Wednesday, June 15, 2016

As the Crew heads off to their first session, we’re all interested in seeing what kind of response the older children will have to The Nuclear Option. During my rounds things seems to be going well; as the team returns I ask how things went. Everybody’s got a story; all the students are greeting them in English, responding when they’re called on, offering to help carry things. The Grapevine is pretty active here—that’s something else we’ve tried to address—and apparently the younger children have gotten the gist of the meeting with the older ones. I tell the group I’m a Shangazi-millennialist; Shangazi speaks to the children, and the Millennium starts. (The children call Beth Shangazi, the Swahili word for “aunt.”) We all laugh, because we all know I’m kidding. We’ll see if the children can make it through just the 3 days before the safari. The second session goes similarly well.

Before lunch the girls decide to walk down the road 300 meters or so to a little duka (shop) and buy some sodas for lunch. Dog Samuel and I go along as bodyguards. We get a dozen sodas in plastic bottles (that means we can take them with us; you have to drink the glass ones there) for about 5 bucks, and Dog Samuel gets to chase another dog into the bushes, so we all feel like it’s a pretty successful trip.

For lunch Beth and Rachelle have prepared custom pizzas: Jojo & Lora get salami and bacon; Jonathan and Rachael get ham and pineapple; Sarah and Bethany get bacon and cheese. When placing our orders yesterday, I joked that I wanted anchovies—I really do like them, but I imagine they’re a bit of a specialty item around here—and then I tell ‘em to surprise me. I really do like to eat pretty much anything, as long as it’s not eggplant. So with a flourish they present an actual anchovy pizza; they had to run to town yesterday for some other matters and made a quick stop by U-Turn. How about that.

The pizza is delicious. And the orange soda is icing on the cake.

Or something.

After lunch we sit around and fellowship for a while, while Lora works on cleanup. Then it’s off to necessaries: class prep, naps, whatever.

In the TMI department: I’ve found that it’s a little cool for a shower first thing in the morning  here, so I’ve taken to getting one in the heat of the day. Two advantages: 1) thanks to the black plastic holding tank, the water’s a smidgeon warmer after a day in the sun, and 2) since the air’s warm—I’d even call it approaching hot the last few days—the cool water is more refreshing than it would be earlier. Midday oasis.

This next item may seem trivial, but it’s a useful illustration. In an effort to keep children from completely destroying the grass on the compound, the staff has put rocks along the pathways to define them clearly, as well as running some plastic cord as a sort of fence to keep kids from cutting across the grass. The fence is not a very substantial structure, and every so often it needs to be put back up. This afternoon seemed like a good time. But before we could re-string, we needed to untangle the cord, which looked like every fisherman’s nightmare “bird’s nest.” Believe it or not, it takes 3 people most of 2 hours just to untangle the cord. Having children and dogs running through the work area doesn’t make it any more efficient.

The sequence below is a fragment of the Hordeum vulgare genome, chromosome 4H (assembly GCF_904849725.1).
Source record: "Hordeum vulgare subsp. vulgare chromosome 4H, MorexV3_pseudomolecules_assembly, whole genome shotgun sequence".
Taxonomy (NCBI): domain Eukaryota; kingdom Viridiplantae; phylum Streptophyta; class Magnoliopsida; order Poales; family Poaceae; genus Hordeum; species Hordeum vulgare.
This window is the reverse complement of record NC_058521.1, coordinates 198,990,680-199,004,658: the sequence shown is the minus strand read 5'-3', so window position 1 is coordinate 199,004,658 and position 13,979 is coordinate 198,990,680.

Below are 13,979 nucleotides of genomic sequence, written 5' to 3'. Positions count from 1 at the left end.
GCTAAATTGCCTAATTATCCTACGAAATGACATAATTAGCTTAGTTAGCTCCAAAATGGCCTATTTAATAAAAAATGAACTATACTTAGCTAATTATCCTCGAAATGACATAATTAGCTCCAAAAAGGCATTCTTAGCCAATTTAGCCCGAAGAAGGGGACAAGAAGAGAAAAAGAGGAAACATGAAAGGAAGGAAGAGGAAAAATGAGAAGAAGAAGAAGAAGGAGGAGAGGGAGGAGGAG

Pretty much everything takes longer than you think it will. You stand in line. Things don’t work. You shrug and try again later. Life in the developing world.

House devotions goes pretty well after supper; then we report to Beth’s porch for online time, where we decide to have team devotions as well, since several of the Crew are planning to return there to work on a photo collage poster afterwards. So basically we spend the evening there.

During team devotions we share testimonies. We’re all learning things—about how ineffectively we handle routine, if nothing else. One story is particularly encouraging. Jojo has had an opportunity to disciple one of the boys here very directly; it seems to me that Jojo, with all his life experiences, is providentially here specifically to help this young man. I suspect there will be more opportunities in the week and a half that we have left.

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Dan Olinger

Chair, Division of Bible in the BJU School of Religion.

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